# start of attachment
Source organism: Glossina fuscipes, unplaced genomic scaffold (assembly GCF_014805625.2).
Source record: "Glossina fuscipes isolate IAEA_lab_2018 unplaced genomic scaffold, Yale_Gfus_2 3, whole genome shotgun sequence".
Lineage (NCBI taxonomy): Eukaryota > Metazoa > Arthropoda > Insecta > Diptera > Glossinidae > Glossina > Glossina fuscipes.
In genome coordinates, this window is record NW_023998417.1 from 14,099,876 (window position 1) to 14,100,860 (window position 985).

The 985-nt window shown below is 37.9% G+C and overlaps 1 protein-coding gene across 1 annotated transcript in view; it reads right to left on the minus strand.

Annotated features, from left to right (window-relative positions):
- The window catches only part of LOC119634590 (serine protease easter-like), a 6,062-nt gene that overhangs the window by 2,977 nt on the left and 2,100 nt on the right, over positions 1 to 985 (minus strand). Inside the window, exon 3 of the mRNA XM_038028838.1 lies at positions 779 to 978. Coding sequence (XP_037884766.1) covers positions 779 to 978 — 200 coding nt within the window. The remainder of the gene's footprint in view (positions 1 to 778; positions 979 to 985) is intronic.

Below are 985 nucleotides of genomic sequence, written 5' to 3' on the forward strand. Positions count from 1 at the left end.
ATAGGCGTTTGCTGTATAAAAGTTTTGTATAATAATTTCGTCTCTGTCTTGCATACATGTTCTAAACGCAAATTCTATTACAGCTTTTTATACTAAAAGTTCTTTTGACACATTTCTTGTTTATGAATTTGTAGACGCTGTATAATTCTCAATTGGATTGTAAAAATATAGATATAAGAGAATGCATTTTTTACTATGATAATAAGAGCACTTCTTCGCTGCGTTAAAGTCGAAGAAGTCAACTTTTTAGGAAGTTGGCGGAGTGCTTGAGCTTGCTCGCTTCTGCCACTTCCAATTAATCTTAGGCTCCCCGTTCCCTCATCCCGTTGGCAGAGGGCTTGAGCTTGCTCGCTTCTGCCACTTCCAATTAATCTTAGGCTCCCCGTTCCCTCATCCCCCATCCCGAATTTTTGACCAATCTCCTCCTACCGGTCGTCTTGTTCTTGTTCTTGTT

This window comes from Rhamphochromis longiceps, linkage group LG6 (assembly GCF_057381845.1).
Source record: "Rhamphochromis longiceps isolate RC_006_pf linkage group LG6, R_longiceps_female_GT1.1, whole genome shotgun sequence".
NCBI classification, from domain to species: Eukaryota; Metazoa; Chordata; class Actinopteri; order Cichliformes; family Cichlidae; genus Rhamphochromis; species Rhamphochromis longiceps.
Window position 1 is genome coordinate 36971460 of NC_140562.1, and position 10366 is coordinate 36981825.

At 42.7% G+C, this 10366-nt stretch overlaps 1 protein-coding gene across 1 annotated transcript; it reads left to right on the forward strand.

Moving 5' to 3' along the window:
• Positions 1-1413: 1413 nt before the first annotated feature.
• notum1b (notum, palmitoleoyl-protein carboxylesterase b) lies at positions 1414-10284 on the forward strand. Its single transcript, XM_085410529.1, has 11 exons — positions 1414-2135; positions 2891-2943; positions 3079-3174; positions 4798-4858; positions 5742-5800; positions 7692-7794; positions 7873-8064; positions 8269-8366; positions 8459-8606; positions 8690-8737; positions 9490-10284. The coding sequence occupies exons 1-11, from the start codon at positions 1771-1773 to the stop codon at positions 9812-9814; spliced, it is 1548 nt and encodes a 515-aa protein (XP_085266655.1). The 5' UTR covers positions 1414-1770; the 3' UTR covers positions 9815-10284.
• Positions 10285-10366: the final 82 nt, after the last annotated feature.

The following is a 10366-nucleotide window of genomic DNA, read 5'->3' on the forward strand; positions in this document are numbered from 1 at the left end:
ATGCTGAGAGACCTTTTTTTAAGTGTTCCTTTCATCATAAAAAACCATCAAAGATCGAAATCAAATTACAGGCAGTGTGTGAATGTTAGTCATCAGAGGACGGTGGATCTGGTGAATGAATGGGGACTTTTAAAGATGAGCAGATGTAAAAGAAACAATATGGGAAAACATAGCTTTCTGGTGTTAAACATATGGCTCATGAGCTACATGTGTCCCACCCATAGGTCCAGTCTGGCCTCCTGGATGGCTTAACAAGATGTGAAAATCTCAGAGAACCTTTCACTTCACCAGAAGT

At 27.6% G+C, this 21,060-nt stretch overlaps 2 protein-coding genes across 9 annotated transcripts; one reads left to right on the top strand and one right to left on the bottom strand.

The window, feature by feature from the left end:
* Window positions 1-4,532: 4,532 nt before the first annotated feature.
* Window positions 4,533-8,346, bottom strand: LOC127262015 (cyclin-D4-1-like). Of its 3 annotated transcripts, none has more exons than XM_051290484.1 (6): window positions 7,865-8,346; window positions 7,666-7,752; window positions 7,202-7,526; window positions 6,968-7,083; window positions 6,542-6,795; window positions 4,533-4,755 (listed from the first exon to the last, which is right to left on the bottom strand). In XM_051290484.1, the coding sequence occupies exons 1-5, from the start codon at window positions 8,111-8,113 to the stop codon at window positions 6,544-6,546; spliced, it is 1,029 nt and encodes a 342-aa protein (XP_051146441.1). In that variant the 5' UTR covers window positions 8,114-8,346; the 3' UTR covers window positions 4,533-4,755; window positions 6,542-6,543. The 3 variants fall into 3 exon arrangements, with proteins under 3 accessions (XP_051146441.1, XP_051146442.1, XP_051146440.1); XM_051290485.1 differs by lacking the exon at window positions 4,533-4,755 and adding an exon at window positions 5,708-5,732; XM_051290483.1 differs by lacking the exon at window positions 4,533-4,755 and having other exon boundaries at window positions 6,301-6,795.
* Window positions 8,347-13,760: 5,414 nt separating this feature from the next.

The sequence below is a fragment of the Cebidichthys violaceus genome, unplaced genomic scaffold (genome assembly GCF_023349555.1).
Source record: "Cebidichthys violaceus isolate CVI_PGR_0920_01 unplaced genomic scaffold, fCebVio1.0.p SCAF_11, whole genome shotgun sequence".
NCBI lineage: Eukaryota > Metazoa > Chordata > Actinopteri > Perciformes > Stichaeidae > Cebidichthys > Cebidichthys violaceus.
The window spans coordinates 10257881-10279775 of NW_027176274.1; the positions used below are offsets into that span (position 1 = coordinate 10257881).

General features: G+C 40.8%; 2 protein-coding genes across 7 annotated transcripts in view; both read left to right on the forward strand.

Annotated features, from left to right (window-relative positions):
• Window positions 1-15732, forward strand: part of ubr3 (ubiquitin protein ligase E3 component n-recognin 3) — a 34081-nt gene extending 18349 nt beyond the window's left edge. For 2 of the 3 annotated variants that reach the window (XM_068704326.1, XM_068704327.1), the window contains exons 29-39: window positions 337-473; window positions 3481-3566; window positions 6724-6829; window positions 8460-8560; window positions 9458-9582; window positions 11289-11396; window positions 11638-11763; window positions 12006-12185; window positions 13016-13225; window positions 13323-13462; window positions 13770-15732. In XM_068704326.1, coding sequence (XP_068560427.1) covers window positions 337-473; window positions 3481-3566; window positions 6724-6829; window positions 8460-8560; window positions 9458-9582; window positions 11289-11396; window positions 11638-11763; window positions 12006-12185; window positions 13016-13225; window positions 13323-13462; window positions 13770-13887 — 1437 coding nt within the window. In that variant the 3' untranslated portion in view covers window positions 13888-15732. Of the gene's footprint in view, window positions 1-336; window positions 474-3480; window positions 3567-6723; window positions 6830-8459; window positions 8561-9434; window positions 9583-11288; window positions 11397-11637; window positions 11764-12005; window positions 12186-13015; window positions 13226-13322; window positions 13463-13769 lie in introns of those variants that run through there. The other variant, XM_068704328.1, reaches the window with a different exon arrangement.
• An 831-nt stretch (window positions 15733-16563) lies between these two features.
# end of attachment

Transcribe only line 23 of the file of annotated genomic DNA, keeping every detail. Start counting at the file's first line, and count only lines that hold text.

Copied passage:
* Window positions 1-4,532: 4,532 nt before the first annotated feature.